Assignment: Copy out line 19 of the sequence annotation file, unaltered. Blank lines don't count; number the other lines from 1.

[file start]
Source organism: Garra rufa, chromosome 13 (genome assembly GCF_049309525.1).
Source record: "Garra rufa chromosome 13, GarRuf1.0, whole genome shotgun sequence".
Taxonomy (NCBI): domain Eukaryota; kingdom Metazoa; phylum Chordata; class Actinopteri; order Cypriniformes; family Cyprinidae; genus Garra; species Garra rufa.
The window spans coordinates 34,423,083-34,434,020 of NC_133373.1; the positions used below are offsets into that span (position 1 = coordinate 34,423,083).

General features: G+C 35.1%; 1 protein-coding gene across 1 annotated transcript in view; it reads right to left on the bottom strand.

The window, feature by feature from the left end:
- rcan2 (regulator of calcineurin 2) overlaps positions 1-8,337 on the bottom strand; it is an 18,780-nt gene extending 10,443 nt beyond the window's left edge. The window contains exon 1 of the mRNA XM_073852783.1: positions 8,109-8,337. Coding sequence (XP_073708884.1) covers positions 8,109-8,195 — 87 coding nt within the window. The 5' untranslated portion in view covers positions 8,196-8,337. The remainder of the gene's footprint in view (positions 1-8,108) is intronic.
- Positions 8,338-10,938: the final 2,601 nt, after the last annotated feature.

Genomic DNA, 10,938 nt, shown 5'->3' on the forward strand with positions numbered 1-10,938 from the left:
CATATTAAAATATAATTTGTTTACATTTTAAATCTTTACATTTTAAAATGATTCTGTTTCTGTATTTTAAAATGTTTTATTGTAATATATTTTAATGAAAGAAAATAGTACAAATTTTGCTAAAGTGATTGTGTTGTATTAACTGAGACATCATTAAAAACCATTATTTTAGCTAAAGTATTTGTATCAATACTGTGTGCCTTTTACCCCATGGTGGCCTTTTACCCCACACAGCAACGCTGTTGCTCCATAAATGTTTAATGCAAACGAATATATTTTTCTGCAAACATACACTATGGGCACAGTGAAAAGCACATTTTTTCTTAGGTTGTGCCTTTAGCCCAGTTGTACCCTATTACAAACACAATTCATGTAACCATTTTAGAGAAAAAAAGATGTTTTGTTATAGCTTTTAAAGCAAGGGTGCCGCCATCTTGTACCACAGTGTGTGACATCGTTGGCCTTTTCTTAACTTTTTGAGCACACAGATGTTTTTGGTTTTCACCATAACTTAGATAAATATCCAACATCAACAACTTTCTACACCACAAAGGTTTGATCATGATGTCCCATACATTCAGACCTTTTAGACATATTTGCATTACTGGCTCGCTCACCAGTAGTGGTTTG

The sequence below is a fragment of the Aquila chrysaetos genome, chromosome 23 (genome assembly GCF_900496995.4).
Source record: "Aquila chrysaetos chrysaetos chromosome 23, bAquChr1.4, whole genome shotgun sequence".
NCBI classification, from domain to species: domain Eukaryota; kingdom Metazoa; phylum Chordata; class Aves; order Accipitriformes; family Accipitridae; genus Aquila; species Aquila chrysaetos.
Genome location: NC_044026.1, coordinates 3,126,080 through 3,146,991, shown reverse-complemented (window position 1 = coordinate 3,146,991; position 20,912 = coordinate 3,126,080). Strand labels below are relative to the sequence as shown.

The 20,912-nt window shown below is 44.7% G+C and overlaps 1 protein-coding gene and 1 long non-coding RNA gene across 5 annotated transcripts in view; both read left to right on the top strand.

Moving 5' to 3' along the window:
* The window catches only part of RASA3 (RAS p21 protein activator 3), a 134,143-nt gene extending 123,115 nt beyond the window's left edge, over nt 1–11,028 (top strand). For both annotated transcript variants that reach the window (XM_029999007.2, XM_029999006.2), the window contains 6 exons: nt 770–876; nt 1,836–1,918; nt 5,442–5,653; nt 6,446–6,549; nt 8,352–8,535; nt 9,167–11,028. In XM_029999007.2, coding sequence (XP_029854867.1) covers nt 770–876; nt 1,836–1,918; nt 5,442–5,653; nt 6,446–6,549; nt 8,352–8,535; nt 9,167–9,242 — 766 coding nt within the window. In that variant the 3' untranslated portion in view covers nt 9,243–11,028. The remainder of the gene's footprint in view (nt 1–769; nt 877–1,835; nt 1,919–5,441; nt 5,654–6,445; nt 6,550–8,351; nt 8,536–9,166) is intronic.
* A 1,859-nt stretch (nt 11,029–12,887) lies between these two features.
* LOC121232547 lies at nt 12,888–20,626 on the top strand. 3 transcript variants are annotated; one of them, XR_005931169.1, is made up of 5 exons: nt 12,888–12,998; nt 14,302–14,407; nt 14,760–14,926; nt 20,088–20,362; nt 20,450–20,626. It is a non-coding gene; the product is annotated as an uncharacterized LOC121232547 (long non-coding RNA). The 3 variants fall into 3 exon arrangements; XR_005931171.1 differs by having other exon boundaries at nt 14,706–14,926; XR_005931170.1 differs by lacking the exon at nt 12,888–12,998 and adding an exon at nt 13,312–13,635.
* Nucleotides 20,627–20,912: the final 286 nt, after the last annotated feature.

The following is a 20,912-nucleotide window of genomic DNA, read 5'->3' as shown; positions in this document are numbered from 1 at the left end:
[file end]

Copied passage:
* LOC121232547 lies at nt 12,888–20,626 on the top strand. 3 transcript variants are annotated; one of them, XR_005931169.1, is made up of 5 exons: nt 12,888–12,998; nt 14,302–14,407; nt 14,760–14,926; nt 20,088–20,362; nt 20,450–20,626. It is a non-coding gene; the product is annotated as an uncharacterized LOC121232547 (long non-coding RNA). The 3 variants fall into 3 exon arrangements; XR_005931171.1 differs by having other exon boundaries at nt 14,706–14,926; XR_005931170.1 differs by lacking the exon at nt 12,888–12,998 and adding an exon at nt 13,312–13,635.